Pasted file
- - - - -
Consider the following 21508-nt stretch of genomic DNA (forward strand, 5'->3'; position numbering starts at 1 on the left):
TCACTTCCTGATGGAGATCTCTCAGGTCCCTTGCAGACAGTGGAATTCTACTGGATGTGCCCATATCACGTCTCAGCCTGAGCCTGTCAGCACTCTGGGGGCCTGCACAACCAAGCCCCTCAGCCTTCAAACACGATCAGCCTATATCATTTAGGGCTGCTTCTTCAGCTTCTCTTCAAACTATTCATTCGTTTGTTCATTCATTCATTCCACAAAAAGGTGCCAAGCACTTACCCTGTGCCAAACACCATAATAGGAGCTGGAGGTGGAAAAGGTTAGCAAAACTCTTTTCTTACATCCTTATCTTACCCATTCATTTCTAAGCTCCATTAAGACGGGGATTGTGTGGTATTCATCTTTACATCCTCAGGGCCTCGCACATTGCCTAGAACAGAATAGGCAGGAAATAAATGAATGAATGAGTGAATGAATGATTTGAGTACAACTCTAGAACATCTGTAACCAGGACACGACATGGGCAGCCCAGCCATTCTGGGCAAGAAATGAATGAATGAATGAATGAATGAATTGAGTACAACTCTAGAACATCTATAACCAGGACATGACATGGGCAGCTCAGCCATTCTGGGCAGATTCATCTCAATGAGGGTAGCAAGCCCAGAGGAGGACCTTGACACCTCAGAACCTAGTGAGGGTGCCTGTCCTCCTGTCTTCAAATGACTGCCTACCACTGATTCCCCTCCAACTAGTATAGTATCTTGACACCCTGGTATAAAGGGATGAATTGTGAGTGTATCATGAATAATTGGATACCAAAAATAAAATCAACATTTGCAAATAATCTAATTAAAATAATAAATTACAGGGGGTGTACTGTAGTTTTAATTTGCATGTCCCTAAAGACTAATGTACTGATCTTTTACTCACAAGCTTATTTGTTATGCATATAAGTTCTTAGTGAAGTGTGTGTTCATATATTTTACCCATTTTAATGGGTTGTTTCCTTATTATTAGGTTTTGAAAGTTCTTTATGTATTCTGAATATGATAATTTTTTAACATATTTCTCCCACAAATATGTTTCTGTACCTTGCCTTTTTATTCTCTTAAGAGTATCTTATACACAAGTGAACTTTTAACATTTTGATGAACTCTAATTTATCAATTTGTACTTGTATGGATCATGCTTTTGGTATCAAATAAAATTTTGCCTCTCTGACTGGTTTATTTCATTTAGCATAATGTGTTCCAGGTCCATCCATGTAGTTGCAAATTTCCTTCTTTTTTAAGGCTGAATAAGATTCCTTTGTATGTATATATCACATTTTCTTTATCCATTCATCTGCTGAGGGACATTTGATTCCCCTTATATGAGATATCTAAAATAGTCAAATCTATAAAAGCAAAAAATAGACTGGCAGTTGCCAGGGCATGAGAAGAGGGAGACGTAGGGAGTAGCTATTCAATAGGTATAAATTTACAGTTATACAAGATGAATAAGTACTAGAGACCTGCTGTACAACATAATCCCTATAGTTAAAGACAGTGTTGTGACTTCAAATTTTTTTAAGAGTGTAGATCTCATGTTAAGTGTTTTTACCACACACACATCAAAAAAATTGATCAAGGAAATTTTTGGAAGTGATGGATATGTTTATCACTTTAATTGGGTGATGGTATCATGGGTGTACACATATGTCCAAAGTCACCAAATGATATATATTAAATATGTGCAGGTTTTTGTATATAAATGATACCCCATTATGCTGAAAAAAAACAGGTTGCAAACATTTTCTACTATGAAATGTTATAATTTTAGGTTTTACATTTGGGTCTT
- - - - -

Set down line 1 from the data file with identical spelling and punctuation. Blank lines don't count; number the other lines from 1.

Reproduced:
Consider the following 21508-nt stretch of genomic DNA (forward strand, 5'->3'; position numbering starts at 1 on the left):